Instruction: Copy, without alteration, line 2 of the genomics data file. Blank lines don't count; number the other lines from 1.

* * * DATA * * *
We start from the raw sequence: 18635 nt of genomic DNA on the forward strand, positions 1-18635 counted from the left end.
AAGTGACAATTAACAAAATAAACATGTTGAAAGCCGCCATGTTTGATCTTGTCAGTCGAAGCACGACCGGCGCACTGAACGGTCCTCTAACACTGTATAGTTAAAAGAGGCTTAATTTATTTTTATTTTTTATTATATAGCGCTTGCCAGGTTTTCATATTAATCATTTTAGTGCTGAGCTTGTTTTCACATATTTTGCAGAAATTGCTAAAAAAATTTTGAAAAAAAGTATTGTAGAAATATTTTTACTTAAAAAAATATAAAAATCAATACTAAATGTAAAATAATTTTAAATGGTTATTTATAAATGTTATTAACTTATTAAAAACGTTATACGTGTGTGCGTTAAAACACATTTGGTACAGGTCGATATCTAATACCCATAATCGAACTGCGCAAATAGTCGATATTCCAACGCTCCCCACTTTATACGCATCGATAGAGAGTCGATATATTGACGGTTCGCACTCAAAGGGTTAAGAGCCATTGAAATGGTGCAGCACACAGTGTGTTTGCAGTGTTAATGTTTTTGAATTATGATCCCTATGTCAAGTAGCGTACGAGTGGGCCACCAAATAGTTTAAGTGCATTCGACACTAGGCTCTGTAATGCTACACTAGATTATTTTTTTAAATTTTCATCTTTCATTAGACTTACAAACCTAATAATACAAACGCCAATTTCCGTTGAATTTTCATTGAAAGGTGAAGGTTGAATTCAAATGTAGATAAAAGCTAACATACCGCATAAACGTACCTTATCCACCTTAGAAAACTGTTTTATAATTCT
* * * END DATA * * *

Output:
AAGTGACAATTAACAAAATAAACATGTTGAAAGCCGCCATGTTTGATCTTGTCAGTCGAAGCACGACCGGCGCACTGAACGGTCCTCTAACACTGTATAGTTAAAAGAGGCTTAATTTATTTTTATTTTTTATTATATAGCGCTTGCCAGGTTTTCATATTAATCATTTTAGTGCTGAGCTTGTTTTCACATATTTTGCAGAAATTGCTAAAAAAATTTTGAAAAAAAGTATTGTAGAAATATTTTTACTTAAAAAAATATAAAAATCAATACTAAATGTAAAATAATTTTAAATGGTTATTTATAAATGTTATTAACTTATTAAAAACGTTATACGTGTGTGCGTTAAAACACATTTGGTACAGGTCGATATCTAATACCCATAATCGAACTGCGCAAATAGTCGATATTCCAACGCTCCCCACTTTATACGCATCGATAGAGAGTCGATATATTGACGGTTCGCACTCAAAGGGTTAAGAGCCATTGAAATGGTGCAGCACACAGTGTGTTTGCAGTGTTAATGTTTTTGAATTATGATCCCTATGTCAAGTAGCGTACGAGTGGGCCACCAAATAGTTTAAGTGCATTCGACACTAGGCTCTGTAATGCTACACTAGATTATTTTTTTAAATTTTCATCTTTCATTAGACTTACAAACCTAATAATACAAACGCCAATTTCCGTTGAATTTTCATTGAAAGGTGAAGGTTGAATTCAAATGTAGATAAAAGCTAACATACCGCATAAACGTACCTTATCCACCTTAGAAAACTGTTTTATAATTCT